So, you're on board, ready to accelerate software delivery, improve scalability, and make your applications as reliable as the sun rising from the east. But there's a critical decision you need to make: Should you go with Linux containers vs virtual machines (VMs) to power your DevOps dreams? Let's take a critical look into this tech showdown and help you choose the right tech for your DevOps process.

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Containers vs. VMs

Imagine moving into a new house, and you need some furniture. When it comes to DevOps, your software is the furniture, and the platform you choose to run it on is your new house. Containers and VMs are like two different types of houses, each with its own set of advantages and quirks.

Virtual Machines

Virtual machines are the big mansions of the DevOps neighborhood. Each VM is a complete house with its own walls, roof, and utilities. They're like self-contained worlds. Just like how you wouldn't have to share your bathroom with your neighbor in a mansion, VMs don't share resources like memory or CPU with each other.

VMs are fantastic for running different operating systems on the same physical server. Need to run Linux, Windows, and maybe even macOS on the same hardware? VMs are your go-to choice. They're great for when you need isolation, like when you're testing out some new software you cooked up.

But if you’re still new in the world of operating systems, it might be better to leave this container vs. VM dilemma to a nearshore software development firm. That’s because, while VMs sound all rosy, they are a bit like moving into a mansion when all you needed was a studio apartment. They can be resource hogs, and you end up running multiple copies of the same operating system, which can eat up precious memory and CPU cycles. An experienced software developer can help you get it right the first time so you don’t waste resources.


Containers are like those cool condo complexes in the heart of the city. They're efficient, compact, and perfect for city living—or, in our case, DevOps.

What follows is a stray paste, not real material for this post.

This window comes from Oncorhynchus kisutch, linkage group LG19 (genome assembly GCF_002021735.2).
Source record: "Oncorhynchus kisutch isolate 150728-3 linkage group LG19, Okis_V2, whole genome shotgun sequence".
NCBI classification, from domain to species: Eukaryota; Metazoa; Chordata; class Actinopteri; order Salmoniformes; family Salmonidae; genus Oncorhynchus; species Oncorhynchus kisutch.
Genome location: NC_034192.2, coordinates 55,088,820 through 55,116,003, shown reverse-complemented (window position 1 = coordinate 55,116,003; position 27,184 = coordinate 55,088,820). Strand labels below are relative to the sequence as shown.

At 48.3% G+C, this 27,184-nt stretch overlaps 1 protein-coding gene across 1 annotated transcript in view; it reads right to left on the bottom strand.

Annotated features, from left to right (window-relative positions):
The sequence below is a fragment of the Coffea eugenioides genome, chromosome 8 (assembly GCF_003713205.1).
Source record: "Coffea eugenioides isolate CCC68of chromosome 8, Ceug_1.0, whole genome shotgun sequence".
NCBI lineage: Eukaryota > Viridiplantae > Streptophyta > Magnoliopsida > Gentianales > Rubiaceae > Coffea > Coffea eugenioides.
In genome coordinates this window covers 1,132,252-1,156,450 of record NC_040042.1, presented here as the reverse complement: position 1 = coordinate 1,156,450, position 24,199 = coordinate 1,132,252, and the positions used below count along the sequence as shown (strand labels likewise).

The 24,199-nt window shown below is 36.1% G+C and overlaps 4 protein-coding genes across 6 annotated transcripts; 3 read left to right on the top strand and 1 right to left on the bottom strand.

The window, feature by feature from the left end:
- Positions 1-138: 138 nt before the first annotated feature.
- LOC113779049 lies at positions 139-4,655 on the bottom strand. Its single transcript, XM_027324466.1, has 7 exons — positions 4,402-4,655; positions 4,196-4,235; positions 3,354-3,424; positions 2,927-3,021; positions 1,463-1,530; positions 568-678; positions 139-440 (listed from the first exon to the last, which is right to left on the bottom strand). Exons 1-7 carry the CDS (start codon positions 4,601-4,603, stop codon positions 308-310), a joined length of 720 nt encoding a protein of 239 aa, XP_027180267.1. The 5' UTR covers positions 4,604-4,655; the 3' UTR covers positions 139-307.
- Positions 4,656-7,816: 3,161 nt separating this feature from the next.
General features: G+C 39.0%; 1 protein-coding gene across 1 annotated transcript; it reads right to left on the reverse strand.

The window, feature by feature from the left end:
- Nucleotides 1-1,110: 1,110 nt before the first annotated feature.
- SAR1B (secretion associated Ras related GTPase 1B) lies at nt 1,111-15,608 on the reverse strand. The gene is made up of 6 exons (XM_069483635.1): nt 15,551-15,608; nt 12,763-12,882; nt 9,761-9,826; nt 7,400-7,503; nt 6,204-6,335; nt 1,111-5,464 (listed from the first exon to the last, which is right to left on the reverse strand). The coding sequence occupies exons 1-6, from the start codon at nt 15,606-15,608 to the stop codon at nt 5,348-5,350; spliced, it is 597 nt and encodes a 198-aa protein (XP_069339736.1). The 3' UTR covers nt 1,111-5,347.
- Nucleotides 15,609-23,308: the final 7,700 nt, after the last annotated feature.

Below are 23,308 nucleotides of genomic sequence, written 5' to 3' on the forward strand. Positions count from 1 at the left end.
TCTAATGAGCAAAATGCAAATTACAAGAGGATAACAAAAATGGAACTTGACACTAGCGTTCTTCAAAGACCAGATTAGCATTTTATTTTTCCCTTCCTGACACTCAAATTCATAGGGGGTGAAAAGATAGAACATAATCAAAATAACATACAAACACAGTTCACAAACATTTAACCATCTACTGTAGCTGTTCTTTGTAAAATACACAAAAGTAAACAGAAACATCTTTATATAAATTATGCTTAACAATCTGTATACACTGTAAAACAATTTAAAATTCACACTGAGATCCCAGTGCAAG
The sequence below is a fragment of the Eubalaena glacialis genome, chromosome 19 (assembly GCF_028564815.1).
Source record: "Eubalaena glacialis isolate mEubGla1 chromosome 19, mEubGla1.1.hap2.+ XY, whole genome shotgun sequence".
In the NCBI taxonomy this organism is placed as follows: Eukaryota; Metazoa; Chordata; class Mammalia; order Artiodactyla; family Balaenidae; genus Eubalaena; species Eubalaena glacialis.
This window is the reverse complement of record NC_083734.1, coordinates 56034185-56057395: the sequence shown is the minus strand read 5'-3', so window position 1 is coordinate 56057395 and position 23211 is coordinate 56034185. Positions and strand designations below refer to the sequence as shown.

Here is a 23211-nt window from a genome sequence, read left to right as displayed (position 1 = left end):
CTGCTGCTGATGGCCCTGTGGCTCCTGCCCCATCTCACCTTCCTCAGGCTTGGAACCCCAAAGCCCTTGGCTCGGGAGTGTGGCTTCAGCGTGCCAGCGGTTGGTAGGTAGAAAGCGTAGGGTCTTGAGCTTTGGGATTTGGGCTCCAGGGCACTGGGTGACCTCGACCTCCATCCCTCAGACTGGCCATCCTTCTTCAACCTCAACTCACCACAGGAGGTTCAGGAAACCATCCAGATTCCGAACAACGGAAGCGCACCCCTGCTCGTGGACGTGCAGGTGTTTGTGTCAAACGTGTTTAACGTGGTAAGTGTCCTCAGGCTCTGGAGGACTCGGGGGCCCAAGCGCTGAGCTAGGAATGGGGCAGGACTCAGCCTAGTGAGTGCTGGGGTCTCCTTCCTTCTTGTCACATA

Containers share the same OS kernel with the host system, which means they're incredibly lightweight. You're not running multiple full-blown operating systems like with VMs; instead, you're sharing one OS kernel and packing your application and its dependencies into a tidy container. This efficiency means you can fit way more containers onto the same hardware than you could VMs. It's like having a skyscraper instead of a sprawling suburb.

Containers are all about consistency and reproducibility. You create a container image, define what goes in it, and ship it off to any environment. It'll run the same way on your laptop, in the cloud, or on a server in your basement.

The DevOps Dilemma: Which One to Choose?

Okay, so now that you know what containers and VMs are all about, let's get back to your DevOps conundrum. Which one should you choose? Well, it depends on your needs and what you're trying to build. Again, in very delicate situations, you may want to get help from a seasoned software development company. But here’s a general guideline.

When to Go with VMs:

  1. If you’re dealing with older applications that have complex dependencies or need different operating systems, VMs might be your best bet.
  2. When you need ironclad isolation between applications or teams—for example, if you're handling sensitive data—VMs provide a stronger barrier.
  3. If your applications are resource-hungry and need dedicated access to CPU and memory, VMs can offer better predictability.

When to Embrace Containers:

  1. Containers were practically made for microservices. If you're breaking down your applications into small, independent pieces, containers offer the perfect packaging.
  2. Containers can spin up and down in milliseconds, making them ideal for scaling your applications based on demand. VMs can't match this speed.
  3. If you want your software to behave the same way in every environment, containers are your best friends. They're like nomads, carrying their homes with them wherever they go.
  4. Containers are like a Marie Kondo makeover for your infrastructure. They're incredibly space-efficient and can run more containers on the same hardware.

Containers on VMs

Hold on, there's a twist! You don't always have to pick just one. You can have your containers and VMs together. Many seasoned developers use VMs as the host environment for containers.

This hybrid approach lets you enjoy the benefits of both worlds. You get the efficiency and scalability of containers, all while enjoying the isolation and versatility of VMs.

Final Thoughts

The best approach? Experiment and see what fits. DevOps is all about continuous improvement and adaptation. Try both containers and VMs for different parts of your infrastructure. Mix and match to find the perfect blend for your specific use cases.

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